Delete
  13. Mr Wine here wishing you well in your retirement from the blogging scene, and looking forward to catching up with you soon.

    ReplyDelete
  14. Nooooo, I love your blog - it's funny, it's clever, it's informative!

    I understand why you want to give up though, but I hope you'll return to blogging in some form one day.

    Sure you don't want to be a consultant on my NOODLE! book? :)

    ReplyDelete
    Replies
    1. meemalee - thanks! A comeback is far from my mind right now, but never say never. I'm not sure about consultant, but I'd be more than happy to be a sounding board/taster/recipe tester for your book!

      Delete
  15. End of an era ......

    But understand totally as thinking the same myself .....

    It was great to meet you in Hongkers and hopefully meet up again in London for another foodie trawl, although next time more beer...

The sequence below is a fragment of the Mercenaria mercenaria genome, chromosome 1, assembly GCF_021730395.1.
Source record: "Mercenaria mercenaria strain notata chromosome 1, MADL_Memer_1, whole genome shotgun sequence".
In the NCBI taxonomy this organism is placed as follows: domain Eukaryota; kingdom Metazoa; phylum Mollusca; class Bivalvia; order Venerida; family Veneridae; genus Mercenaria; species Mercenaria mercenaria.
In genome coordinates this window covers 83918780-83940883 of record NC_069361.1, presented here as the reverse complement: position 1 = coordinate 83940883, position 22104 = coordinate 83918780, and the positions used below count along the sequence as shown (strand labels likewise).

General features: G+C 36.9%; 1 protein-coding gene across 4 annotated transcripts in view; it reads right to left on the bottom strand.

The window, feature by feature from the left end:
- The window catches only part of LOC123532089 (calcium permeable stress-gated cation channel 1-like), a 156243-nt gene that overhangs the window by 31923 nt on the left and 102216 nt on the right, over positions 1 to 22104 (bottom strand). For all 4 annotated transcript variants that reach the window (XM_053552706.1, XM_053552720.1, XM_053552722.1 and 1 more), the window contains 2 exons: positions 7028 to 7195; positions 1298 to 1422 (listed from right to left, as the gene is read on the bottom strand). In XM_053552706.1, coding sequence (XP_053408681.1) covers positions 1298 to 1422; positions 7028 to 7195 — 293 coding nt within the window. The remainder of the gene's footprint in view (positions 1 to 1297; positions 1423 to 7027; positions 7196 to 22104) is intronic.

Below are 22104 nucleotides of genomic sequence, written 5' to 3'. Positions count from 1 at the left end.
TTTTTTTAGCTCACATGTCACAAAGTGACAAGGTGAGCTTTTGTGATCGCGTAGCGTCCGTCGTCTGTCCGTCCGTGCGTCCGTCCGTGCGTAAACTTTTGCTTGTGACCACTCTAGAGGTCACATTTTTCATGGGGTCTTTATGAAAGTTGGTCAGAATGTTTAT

Until Instagram ......

    ReplyDelete
    Replies
    1. Mzungu - thanks! It was great to meet up in HK! I think you still owe me a tour of Colombian food in London...

      Delete
    2. Excellent idea .... Give me a shout and we'll arrange a date .......

      Just remember not to eat a couple of days prior...

      Delete
  16. Don't do it! Keep blogging!

    In all seriousness I'll miss your blog. As an Asian food enthusiast with no heritage and little clue blogs are fantastic mines of information on the subject. This is one of the best. And it's funny.

    Thanks

    ReplyDelete
    Replies
    1. Dave - thanks! Maybe when I'm up for blogging again I'll tap into my Northern childhood: 'Eat Pies Love Pies'?

      Delete
  17. Ahhhhh i've loved reading your blogs. It's your recommendations that have taken me to places i would have never found. I have been thought of as weird when caught reading your blogs at work, i think it is cool. I'll miss them.

    A BBC. x

    ReplyDelete
  18. So sad to read this - but very much understand your decision. Have loved reading your book and getting to know you IRL. You are still the noodles and dumpling guru as far as I am concerned!

    ReplyDelete